On a Sound Avenue ranch in Baiting Hollow, four-and-a-half year old James Phyfe of Selden feeds the goats, snuggles the horses and pets the turkey of the Spirit’s Promise Equine Rescue Program.
“I like to be here,” he said, after spending his afternoon at the ranch.
The non-profit uses horses and other barn animals to help people cope with grief and mental health issues. They have recently expanded their programs to include therapies for children like James, who have special needs. They are hosting a free open house event this Saturday from 10 a.m. to 2 p.m. to introduce members of the special needs community to the ranch and its animals.
“We rescue horses and we put them into the herd to rehabilitate them. And then people come to the farm and we help people that are in trauma and grief — and now special needs,” said Marisa Striano, the organization’s founder and executive director. “Thank goodness for Emma Licata, she’s the one who brought this here. She’s got a gift.”
Licata is Spirit’s Promise’s youth program coordinator and a student at St. Joseph’s College. She started working as a farm hand a year ago and took the reins of the special needs program.
“In our programs we like for everybody to learn a little bit about how to care for our animals. That’s because most of our animals have ended up here because people actually didn’t know what it takes to care for a farm animal and just how much work it is,” Licata said.
“Another thing that we will definitely do a lot of is groom the horses. That’s because grooming is proven to slow people’s heart rates and it’s believed that your heart rate will sync up with the horse’s,” Licata said. “It’s a good way to start the program because then we can all get in a good headspace and we can focus together.”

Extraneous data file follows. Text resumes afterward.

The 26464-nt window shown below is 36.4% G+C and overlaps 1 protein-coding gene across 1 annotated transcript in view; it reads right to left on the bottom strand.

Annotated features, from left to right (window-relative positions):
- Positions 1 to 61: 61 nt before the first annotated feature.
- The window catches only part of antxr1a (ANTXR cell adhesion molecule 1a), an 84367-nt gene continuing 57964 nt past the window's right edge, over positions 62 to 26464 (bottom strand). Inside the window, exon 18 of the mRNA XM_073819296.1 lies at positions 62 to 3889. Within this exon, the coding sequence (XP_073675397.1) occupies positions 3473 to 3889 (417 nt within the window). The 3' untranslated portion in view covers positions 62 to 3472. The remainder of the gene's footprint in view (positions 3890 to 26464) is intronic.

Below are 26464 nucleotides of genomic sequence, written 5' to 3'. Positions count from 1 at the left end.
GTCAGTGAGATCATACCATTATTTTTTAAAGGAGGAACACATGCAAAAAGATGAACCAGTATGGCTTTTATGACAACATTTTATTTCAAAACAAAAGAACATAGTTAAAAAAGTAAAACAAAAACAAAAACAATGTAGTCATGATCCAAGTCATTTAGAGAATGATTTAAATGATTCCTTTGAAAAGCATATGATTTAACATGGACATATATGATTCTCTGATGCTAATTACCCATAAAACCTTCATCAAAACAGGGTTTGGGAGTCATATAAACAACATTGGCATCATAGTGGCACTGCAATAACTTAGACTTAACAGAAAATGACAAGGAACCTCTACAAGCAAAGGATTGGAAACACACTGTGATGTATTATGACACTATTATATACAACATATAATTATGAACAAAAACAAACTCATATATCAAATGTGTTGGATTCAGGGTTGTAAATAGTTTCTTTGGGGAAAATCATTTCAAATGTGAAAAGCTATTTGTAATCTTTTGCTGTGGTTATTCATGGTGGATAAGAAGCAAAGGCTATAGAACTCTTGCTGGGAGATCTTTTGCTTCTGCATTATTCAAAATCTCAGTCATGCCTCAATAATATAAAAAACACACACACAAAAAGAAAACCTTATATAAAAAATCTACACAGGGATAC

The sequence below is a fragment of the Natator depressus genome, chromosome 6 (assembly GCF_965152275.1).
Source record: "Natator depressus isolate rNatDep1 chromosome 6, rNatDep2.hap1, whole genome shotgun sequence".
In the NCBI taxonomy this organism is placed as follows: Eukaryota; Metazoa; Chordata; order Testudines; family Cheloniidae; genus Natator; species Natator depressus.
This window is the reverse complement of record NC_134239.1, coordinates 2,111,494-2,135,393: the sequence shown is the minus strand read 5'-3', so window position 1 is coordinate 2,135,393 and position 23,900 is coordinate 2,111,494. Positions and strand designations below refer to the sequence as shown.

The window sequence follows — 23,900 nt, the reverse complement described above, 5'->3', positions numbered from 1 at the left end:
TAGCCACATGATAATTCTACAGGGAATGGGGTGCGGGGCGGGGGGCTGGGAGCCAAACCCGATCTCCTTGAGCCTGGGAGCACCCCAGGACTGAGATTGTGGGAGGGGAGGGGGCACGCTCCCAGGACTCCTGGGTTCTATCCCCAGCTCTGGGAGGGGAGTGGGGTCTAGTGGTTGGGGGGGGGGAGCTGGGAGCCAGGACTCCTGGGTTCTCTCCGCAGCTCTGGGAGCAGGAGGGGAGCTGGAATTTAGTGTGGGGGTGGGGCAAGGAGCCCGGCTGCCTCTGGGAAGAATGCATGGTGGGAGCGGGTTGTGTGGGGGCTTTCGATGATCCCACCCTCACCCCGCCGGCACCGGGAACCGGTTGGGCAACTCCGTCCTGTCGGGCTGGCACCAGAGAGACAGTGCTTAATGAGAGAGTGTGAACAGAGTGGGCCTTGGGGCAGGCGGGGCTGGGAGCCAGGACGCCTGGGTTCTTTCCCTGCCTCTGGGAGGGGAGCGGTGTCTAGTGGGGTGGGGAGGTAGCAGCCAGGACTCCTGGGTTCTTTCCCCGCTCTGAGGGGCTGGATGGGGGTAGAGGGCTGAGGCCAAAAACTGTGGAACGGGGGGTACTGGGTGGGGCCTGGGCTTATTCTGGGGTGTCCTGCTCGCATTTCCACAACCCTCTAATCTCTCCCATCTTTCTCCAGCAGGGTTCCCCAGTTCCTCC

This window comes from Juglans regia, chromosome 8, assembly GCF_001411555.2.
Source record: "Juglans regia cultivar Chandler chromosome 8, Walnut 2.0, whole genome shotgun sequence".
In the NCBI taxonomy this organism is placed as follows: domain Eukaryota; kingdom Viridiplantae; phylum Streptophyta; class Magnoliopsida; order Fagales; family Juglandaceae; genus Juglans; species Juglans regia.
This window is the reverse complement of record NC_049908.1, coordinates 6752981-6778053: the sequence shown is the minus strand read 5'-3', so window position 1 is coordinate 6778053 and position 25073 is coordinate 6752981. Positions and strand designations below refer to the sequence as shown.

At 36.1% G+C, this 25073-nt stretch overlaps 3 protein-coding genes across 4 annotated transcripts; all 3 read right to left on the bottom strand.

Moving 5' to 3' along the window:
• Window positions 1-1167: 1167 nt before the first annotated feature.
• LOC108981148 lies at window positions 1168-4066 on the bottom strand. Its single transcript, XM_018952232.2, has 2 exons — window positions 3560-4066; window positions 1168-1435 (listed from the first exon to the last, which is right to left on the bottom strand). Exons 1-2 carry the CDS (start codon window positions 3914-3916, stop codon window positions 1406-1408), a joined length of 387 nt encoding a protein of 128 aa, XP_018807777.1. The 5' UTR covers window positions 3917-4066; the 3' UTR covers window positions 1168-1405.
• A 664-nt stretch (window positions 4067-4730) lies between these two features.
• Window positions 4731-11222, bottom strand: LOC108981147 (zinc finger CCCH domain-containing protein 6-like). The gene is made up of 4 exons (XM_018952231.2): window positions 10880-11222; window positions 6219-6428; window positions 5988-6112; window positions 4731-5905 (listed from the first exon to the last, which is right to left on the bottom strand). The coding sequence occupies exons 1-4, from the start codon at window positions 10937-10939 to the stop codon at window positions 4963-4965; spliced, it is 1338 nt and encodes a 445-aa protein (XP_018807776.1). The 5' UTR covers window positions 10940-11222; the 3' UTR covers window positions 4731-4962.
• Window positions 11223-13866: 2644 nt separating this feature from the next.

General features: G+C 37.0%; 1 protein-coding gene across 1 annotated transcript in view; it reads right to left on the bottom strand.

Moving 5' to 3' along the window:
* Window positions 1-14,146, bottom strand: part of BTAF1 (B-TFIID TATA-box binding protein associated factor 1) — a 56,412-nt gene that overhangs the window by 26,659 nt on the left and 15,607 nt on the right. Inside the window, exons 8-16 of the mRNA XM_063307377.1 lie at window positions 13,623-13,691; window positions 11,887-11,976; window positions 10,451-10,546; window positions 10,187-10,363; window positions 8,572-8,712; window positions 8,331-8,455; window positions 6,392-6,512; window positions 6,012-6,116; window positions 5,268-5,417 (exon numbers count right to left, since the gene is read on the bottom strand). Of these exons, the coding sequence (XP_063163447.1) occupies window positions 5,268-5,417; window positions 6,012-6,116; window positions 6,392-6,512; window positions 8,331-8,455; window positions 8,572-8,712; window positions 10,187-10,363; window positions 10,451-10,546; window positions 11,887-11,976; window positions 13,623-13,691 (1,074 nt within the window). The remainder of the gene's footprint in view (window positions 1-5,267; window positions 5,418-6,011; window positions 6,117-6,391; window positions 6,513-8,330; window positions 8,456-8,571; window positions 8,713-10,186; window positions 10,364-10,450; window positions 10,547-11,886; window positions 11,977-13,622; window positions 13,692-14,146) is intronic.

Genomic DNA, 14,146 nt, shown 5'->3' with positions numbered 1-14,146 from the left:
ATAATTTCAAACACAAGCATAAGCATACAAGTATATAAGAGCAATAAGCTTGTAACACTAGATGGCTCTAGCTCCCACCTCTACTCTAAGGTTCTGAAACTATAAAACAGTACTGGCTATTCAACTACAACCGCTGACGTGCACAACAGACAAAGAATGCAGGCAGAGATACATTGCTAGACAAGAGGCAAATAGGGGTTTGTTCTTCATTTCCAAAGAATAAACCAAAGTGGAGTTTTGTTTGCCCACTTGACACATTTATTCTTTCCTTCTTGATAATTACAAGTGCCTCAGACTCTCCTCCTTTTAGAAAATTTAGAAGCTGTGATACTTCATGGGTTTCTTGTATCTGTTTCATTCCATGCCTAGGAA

Striano said the ranch calms and relieves anxieties for many people, leaving them with “an unbelievable feeling of peace.”
This stands true for James and his mother, Kimberly Phyfe, who found out about the ranch during the summer through Facebook, and have been coming nearly every Friday since.
She said James, who has cerebral palsy, obsessive compulsive disorder and is on the autism spectrum, gets excited every Friday, recalling his favorite animals on the ranch, like Larry the turkey, Major, a retired New York City police horse, and Odin, a young steer.
“He just loves the animals, and they love him and they follow him. I’ve never seen that before,” Striano said.
Striano said that the horses match well with James, because they have “autistic qualities.” “They like everything the same, they love routine, they don’t like loud noises, they want to know what is going to happen,” she said.
“Everybody thinks that autistic children have trouble empathizing, and trouble connecting, and trouble being affectionate — and that couldn’t be further from the truth with James,” Phyfe said.
“He has so much love in his heart not just for people, but also for animals, and we really found that out here.”
Phyfe said Licata is James’ best friend. Everybody on the ranch holds that they have a “special connection.”
“He goes to school every day feeling worried that he’s going to be judged or rejected – and he has never felt that once here,” Phyfe said. “ We show up and he feels loved — not just by the incredible staff, who are beyond patient in working with him — but also by the animals. These animals just love and accept him for who he is and he has had an incredible time.”
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